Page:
Instead of utilizing ordinary logic and blaming Hamas for setting up children to die and using their corpses as war propaganda, for perpetuating the violence that will lead to the deaths of countless more innocents, and for refusing to recognize Israel’s right to exist, Israel-haters assert either that Israel has brought Islamist terror upon itself, or that it simply shouldn’t give in to Hamas’ provocations — since, after all, defending its citizens will only invite more hatred and blame. The former throw their lot in with Hamas by fundamentally denying Israel’s right to exist, but the latter, like teachers who tell bullied students that they ought to stop making themselves targets for their tormentors, are no less reprehensible. For these people, Israel has two choices: stand by idly in response to unprovoked terrorist attacks, and allow its civilians to die — or fight back, only to be informed that it is not allowed to fight back unless it is willing to bear responsibility for the outcome of Hamas’ disturbing tactics. The Jews, then, must either allow themselves to die, or they must accept responsibility for the fact that they are hated. Heads, Hamas wins; tails, Israel loses.
Israel exercises force against Hamas rather than attempting to negotiate with it because Hamas simply cannot be negotiated with. This is not an opinion: it is in the words of its charter, which begins by approvingly quoting Hassan al-Banna, the founder of the Muslim Brotherhood: “Israel will exist and will continue to exist until Islam will obliterate it.” The charter then declares that this interpretation of Islam is its worldview, and declares that “our struggle against the Jews is very great and very serious.” Current Hamas leader Khaled Meshaal explicitly denies Israel’s right to exist as a Jewish state. Peaceful coexistence is impossible with people who wish only for your extermination.
Virtually all of the criticisms of Israel that deny its right to self-defense rest upon standards to which no other nation would ever be held. We are told that Israel’s response to Hamas is ‘disproportionate,’ the evidence for which is usually presented in the form of a t-ledger comparing the two sides’ respective body counts — as if the fact that Hamas has killed few Israelis in recent years is due to a lack of effort, rather than Israel’s vigorous efforts to defend itself — or, even more nauseatingly, as if Israel has a moral duty to let more of its own die before fighting back. We are told that Israel cannot legitimately conduct military operations in which civilians are likely to die — as if Israel does not go above and beyond to minimize civilian casualties, or as if some number of civilian deaths are not a tragic — but unavoidable — part of any military operation, just or unjust. Countless innocent German civilians, including young children, died in World War II. Are we to condemn as unjust every war conducted in the history of the human race?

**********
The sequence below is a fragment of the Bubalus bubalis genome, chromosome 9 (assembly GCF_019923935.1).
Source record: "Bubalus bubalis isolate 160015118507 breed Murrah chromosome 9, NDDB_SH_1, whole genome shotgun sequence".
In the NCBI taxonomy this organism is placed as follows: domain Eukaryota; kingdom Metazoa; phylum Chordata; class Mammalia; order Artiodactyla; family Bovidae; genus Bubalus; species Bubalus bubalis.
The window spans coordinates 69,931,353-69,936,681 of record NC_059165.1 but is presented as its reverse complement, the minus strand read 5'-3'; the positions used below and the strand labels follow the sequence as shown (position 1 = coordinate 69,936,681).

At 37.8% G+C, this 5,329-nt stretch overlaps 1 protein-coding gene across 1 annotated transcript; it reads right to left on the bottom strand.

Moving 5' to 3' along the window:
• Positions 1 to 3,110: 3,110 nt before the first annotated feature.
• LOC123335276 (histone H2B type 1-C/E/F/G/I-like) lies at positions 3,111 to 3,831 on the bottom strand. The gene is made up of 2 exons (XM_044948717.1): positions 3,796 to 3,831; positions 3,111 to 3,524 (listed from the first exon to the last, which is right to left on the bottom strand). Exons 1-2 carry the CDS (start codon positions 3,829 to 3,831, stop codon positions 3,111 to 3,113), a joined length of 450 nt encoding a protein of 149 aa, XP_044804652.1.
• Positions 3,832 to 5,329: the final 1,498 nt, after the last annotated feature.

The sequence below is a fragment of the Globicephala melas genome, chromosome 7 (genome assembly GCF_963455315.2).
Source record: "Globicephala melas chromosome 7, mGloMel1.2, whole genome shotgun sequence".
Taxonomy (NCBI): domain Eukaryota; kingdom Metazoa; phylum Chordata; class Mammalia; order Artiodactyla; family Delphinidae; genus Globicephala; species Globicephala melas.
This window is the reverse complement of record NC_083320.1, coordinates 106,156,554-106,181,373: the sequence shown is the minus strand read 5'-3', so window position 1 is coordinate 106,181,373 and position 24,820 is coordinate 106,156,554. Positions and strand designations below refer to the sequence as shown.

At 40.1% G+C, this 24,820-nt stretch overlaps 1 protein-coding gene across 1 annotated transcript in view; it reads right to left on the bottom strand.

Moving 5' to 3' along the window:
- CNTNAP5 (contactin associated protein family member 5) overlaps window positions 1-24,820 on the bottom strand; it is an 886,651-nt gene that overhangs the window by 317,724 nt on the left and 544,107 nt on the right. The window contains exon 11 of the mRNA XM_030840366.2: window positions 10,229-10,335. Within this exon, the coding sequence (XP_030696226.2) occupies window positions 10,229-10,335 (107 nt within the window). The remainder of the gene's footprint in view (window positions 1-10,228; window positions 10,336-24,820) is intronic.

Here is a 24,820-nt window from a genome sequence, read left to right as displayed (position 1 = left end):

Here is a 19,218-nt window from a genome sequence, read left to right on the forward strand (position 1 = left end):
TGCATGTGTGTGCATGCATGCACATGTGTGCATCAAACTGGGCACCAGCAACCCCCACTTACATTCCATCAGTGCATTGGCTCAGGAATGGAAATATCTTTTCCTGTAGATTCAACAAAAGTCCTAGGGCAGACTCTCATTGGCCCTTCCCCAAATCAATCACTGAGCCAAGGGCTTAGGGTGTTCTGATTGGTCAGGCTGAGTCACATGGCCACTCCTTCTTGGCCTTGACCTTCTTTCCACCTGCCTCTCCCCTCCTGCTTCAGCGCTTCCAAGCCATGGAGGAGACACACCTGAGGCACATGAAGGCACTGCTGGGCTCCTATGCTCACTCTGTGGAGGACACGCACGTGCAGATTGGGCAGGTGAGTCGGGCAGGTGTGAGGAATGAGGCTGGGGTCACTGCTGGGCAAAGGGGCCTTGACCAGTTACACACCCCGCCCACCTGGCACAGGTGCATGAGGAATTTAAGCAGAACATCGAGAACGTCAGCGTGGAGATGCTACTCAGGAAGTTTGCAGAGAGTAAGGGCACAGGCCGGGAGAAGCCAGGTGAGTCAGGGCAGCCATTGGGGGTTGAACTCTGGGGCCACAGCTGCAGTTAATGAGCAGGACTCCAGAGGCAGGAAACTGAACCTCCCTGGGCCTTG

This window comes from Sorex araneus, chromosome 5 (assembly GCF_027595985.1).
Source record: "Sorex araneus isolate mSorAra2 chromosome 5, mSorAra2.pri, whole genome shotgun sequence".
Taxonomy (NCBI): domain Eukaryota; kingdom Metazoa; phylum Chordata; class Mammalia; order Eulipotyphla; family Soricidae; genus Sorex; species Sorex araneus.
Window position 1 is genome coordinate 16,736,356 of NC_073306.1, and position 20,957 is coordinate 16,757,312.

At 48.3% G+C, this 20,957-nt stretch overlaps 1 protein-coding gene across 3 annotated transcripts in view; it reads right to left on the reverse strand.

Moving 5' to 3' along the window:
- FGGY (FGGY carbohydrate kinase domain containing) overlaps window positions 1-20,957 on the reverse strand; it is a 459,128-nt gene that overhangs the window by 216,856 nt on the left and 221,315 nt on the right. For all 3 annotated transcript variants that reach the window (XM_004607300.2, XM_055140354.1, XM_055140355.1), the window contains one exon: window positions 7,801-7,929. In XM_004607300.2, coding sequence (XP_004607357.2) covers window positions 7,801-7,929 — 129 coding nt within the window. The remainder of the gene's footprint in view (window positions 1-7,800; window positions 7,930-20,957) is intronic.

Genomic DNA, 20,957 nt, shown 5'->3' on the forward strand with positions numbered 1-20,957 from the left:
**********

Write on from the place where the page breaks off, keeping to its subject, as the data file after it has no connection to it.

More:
Ultimately, the debate over Israel figures so prominently and arouses such passion because it serves as a proxy argument about morality and legitimacy in international relations. The world has increasingly turned against Israel. Is morality a popularity contest? Civilians, including children, die both in terrorist attacks and in military operations conducted in response to them. Is there no moral difference between the two? Hamas has explicitly stated its desire to exterminate the Jewish people — and the people of Gaza voted them into office — while Israel is an outpost of liberal democracy and individual liberty in a region that is otherwise a political wasteland of chaos and oppression. Must we view Israel and Hamas simply as two bickering sides?
All states are imperfect, and it really ought to go without saying that there are countless legitimate criticisms that may be leveled at Israel, its government, and its military. But Israel-haters and their fellow travelers’ ignorant propaganda masquerading as concern for children is a thin veil for the ugly relativism — and sometimes worse — inherent in any ethical perspective that is so morally enervated that it cannot reason beyond emotionally evocative photographs of dead children and t-ledgers of body counts.
Many have noted, in the current centenary observance of the beginning of World War I, that among the ongoing direct consequences of that global conflict and its aftermath was the Middle East map created at the 1919 Versailles conference. As with many of the contrived boundaries formulated at Versailles that year to satisfy the victors’ (Great Britain, France, Italy, the United States) revenge against the vanquished powers (Germany, Austro-Hungary,Turkey) AND their territorial ambitions, the lines drawn, and the new nations created, were mostly artificial and unstable, often ignoring the historic religious and ethnic groups in disputed areas.
In addition to the punitive terms against Germany, the most egregious acts of the resulting treaties were in the Middle East. The British government’s false promises to both the Jews in Palestine and the Arabs throughout the region are by now well-known and have led to decades of chronically bitter conflicts. Concessions to Italy in North Africa backfired before and during World War II. The aspirations of religious and ethnic groups were usually ignored. The dissolution of the vast Turkish empire did lead to a post-war revolution and the creation of a democratic secular regime in the now-smaller nation of Turkey, but even there the seeds of minority ethnic persecution and unfulfilled national aspirations festered.